Hans Bellmer (March 13, 1902 — February 23, 1975) was a German artist, best known for the life-sized pubescent female dolls he produced in the mid-1930s. Historians of art and photography also consider him a Surrealist photographer.
Bellmer was born in the city of Kattowitz, in then-German Empire (now Katowice, Poland). Since 1926 he had been working as a draftsman for his own advertising company. He initiated his doll project to oppose the fascism of the Nazi Party by declaring that he would make no work that would support the new German state. Represented by mutated forms and unconventional poses, his dolls were directed specifically at the cult of the perfect body then prominent in Germany. Bellmer was influenced in his choice of art form by reading the published letters of Oskar Kokoschka (Der Fetisch, 1925).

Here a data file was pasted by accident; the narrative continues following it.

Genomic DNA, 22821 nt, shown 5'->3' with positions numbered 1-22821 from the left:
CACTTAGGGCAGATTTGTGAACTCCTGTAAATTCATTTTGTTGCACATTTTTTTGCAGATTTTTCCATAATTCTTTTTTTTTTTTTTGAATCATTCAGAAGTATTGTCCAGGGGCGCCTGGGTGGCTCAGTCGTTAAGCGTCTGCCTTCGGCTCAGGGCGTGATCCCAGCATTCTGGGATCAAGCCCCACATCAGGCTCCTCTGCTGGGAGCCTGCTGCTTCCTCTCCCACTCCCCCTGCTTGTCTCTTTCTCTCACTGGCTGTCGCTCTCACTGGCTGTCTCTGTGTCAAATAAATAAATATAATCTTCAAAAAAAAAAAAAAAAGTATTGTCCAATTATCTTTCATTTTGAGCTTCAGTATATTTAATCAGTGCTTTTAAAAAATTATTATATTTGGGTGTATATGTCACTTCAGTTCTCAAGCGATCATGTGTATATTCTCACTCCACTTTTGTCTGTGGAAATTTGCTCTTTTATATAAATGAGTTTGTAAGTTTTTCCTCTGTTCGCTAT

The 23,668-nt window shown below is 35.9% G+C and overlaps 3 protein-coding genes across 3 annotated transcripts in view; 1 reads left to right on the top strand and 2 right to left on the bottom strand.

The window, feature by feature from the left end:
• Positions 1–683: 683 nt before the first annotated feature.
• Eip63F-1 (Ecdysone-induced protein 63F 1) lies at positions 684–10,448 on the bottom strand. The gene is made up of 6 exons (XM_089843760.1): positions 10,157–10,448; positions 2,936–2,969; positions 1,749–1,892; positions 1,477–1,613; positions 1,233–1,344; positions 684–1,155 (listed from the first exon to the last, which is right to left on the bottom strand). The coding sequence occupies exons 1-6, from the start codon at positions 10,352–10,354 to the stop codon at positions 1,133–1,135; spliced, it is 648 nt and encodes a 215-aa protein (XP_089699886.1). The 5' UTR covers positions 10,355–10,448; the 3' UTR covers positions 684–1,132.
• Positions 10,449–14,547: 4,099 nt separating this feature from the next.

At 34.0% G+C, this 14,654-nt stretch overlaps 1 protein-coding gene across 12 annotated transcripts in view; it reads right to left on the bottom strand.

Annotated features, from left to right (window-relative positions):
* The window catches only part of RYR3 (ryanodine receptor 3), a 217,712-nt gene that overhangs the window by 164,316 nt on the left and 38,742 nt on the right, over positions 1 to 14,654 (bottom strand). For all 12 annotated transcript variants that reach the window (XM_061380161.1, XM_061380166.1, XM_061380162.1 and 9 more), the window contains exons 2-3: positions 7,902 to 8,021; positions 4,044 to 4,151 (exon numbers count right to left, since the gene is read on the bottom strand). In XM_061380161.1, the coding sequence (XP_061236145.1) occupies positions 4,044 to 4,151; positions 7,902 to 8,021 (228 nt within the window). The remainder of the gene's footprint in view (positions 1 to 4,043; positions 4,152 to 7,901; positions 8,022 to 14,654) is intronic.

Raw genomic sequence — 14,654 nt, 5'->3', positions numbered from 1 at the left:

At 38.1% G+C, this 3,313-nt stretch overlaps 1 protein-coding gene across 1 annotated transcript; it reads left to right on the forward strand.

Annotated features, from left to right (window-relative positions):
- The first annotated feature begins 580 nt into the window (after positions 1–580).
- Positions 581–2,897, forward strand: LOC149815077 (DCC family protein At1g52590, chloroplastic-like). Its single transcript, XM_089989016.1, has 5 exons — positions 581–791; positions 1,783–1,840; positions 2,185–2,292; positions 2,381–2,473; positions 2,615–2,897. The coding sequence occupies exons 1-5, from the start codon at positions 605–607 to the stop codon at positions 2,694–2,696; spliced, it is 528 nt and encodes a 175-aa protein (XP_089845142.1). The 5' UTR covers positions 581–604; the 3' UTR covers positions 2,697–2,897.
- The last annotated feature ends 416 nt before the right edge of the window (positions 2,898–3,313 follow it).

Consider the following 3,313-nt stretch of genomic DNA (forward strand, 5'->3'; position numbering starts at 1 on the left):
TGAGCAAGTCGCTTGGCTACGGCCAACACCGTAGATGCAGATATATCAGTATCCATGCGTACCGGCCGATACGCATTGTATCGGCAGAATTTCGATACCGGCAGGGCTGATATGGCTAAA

Bellmer’s doll project is also said to have been catalysed by a series of events in his personal life, including meeting a beautiful teenage cousin in 1932 – and perhaps other unattainable beauties; and attending a performance of Jacques Offenbach’s Tales of Hoffmann (in which a man falls tragically in love with an automaton); and receiving a box of his old toys. After these events he began to actually construct his first doll. In his works, Bellmer explicitly sexualized the doll as a young girl. On the other hand, the doll incorporated the principle of “ball joint” , which was inspired by a pair of sixteenth-century articulated wooden dolls in the Kaiser Friedrich Museum. Read full wikipedia article.